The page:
Evaluation Of Th2 And Th17 Cytokine Levels In Serum From Asthmatics Using The High Sensitivity Quanterix Simoa HD-1 Platform

American Thoracic Society | May 15, 2016

Monica Gavala, Ph.D. Amgen
American Thoracic Society International Conference Abstracts - Posters
DOI: dx.doi.org/10.1016/j.jalz.2016.04.003

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Rationale: It is well established that the Th2 cytokines interleukin (IL)-5 and IL-13 are important mediators of asthma pathogensesis, and recent work has found IL-17A upregulated in a subset of asthmatics. As such, many biologics are emerging to target these cytokines directly to provide new therapeutic options for those who have suboptimal control with the current standard of care. These cytokines are readily detectable in bronchoscopy or sputum samples, especially after exposure to an exacerbation stimulus, but those are not practical sample types for monitoring a large number of patients involved in clinical trial studies. Peripheral blood is a more accessible sample that can be more uniformly collected and evaluated, but many key asthma-related cytokines are produced and consumed locally and circulate bewlow the limit of detection of conventional assays. Therefore, we investigated the capability of the Quanterix Simoa HD-1 to measure interleukin (IL)-5 , - 13, and -17A in serum samples to determine if increasing assay sensitivity will allow us to convincingly detect these cytokines at baseline.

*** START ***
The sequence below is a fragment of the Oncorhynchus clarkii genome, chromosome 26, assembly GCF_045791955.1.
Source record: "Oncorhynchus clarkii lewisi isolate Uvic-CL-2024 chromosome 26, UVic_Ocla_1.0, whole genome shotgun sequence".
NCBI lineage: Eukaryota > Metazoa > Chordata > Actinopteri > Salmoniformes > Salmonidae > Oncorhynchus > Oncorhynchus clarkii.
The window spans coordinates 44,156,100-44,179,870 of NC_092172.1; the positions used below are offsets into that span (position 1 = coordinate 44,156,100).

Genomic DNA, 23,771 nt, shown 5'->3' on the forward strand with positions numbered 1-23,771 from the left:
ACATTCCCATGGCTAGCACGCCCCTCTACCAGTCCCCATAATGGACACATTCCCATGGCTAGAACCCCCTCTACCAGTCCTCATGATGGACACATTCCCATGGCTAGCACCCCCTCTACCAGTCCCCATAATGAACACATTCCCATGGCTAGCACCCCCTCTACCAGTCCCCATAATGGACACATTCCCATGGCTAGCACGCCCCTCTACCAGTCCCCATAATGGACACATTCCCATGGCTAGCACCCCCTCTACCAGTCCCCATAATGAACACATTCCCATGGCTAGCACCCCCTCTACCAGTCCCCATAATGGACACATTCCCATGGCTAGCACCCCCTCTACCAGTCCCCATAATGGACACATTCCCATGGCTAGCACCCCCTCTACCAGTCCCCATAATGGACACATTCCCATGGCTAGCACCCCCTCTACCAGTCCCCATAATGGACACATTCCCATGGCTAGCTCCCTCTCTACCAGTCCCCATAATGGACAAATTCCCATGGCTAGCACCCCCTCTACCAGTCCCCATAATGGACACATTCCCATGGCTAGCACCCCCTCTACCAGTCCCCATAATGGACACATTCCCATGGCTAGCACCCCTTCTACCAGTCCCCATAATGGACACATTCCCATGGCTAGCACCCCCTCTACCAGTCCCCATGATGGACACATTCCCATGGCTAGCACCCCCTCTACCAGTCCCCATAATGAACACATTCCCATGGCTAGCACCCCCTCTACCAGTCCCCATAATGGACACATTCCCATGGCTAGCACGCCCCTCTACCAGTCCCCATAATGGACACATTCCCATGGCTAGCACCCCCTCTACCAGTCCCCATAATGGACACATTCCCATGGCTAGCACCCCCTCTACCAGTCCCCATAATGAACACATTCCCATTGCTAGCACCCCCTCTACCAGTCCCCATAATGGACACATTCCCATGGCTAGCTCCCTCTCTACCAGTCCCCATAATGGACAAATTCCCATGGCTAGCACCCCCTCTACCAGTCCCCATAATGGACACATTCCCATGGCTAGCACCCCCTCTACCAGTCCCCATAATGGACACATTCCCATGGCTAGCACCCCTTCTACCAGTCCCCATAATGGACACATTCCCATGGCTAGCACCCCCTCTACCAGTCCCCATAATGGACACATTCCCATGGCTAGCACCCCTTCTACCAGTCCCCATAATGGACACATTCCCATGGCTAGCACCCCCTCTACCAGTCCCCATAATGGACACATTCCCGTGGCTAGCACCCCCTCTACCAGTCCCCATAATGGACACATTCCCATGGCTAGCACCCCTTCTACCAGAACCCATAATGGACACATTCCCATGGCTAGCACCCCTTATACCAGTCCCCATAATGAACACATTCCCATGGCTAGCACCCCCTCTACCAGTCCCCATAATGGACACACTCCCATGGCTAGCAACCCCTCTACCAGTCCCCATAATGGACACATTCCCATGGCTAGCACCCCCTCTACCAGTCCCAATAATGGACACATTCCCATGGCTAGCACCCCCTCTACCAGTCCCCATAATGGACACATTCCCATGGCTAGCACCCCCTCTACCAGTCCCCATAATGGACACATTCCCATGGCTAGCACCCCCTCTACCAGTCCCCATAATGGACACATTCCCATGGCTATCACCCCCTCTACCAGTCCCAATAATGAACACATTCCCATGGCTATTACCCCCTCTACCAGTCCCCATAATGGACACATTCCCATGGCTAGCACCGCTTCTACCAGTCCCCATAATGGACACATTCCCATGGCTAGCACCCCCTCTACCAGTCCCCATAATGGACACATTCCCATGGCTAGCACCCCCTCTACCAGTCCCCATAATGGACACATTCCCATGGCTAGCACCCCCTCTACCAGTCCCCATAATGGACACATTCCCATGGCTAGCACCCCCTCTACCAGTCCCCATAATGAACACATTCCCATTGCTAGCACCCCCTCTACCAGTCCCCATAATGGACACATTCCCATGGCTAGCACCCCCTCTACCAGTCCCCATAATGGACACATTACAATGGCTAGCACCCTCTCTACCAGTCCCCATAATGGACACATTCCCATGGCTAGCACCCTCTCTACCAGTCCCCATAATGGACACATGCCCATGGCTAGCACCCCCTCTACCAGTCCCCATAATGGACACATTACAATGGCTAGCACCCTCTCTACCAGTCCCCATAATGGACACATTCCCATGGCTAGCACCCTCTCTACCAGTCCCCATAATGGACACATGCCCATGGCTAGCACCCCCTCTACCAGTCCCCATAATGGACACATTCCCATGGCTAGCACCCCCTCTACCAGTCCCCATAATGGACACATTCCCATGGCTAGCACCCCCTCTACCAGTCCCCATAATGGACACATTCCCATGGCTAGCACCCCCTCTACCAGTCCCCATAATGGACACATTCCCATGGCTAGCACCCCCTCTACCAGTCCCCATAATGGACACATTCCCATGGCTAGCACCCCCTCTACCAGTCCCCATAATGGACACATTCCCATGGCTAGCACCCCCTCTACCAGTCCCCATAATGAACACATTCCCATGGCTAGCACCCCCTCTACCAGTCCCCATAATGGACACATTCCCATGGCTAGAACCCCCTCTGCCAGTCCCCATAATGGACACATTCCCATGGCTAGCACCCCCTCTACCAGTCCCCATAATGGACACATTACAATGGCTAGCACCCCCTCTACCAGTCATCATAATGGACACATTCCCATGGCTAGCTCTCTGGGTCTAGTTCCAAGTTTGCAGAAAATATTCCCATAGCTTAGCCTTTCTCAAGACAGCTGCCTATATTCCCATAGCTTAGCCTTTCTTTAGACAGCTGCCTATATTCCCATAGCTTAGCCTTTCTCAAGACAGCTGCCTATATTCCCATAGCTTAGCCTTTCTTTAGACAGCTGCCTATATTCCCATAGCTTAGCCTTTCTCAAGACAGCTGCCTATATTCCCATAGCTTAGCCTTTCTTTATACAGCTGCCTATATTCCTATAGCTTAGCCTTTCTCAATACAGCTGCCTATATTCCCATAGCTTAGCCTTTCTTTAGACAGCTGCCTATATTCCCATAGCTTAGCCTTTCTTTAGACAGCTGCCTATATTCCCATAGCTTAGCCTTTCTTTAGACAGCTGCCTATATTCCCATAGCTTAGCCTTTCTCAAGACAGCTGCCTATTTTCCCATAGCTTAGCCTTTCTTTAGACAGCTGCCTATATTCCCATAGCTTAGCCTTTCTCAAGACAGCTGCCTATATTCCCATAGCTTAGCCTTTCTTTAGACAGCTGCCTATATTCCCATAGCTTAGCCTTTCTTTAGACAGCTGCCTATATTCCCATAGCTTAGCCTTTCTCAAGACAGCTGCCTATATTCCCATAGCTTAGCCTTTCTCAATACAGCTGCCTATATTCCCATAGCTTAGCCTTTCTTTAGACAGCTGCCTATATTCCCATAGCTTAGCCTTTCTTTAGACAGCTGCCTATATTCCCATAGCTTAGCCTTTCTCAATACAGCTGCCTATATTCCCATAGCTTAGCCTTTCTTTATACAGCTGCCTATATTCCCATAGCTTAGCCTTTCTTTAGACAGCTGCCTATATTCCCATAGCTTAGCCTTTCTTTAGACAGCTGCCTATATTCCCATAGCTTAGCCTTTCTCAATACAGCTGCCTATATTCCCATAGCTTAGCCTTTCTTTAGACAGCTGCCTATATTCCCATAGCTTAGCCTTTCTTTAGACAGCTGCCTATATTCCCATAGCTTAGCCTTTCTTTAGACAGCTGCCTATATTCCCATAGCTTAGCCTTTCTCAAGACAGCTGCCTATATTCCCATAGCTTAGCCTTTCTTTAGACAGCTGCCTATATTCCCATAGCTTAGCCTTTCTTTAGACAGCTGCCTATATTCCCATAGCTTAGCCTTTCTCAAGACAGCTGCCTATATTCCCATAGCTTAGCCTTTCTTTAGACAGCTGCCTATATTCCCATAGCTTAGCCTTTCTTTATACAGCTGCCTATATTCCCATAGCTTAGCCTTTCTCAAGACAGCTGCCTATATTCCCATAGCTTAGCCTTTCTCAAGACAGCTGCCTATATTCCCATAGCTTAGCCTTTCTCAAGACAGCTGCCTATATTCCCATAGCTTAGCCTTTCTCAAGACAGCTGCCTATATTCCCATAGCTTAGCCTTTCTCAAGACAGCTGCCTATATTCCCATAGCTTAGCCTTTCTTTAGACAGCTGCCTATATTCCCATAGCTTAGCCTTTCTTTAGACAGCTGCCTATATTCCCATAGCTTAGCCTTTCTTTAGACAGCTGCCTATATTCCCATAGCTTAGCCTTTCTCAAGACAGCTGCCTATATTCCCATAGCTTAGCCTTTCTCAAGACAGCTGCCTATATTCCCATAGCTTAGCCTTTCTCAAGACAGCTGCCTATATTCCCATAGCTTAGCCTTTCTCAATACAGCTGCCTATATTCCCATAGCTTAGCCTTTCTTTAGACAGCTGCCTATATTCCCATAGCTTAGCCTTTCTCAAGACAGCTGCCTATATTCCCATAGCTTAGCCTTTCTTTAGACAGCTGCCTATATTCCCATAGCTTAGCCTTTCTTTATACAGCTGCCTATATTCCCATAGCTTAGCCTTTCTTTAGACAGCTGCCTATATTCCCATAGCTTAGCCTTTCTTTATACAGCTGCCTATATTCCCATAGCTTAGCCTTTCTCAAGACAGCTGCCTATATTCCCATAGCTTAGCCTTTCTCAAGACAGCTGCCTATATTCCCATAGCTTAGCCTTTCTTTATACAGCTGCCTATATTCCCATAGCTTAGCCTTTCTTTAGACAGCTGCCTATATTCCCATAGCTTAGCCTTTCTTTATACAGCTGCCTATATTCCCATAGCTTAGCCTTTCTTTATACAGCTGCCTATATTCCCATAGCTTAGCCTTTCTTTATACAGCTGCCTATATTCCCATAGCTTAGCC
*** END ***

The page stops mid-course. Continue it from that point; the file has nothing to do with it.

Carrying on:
Methods: Banked serum samples from healthy (n=81) and asthmatic donors (n=123) acquired from various vendor sources from were evaluated for serum IL-5, IL-13 and IL-17A levels using validated kits on the Quanterix Simoa HD-1 platform following manufacturer's protocols. 

Results: The Simoa HD-1 assays were able to detect IL-5, IL-13 and IL-17A in the majority (greater than or equal to 98%) of serum samples tested. Differences between IL-5 and IL-17A between healthy and asthmatic donors were observed (p= 0.001 and p = 0.037, respectively), whereas no statistically significant difference in IL-13 was found (p=0.25). 

Conclusions: The ability to measure target cytokines in the periphery provides new opportunities ofr pharmacodynamic monitoring, and these circulating cytokines may serve as stratification biomarkers to identify asthma subsets that would benefit from emerging cytokine biologics.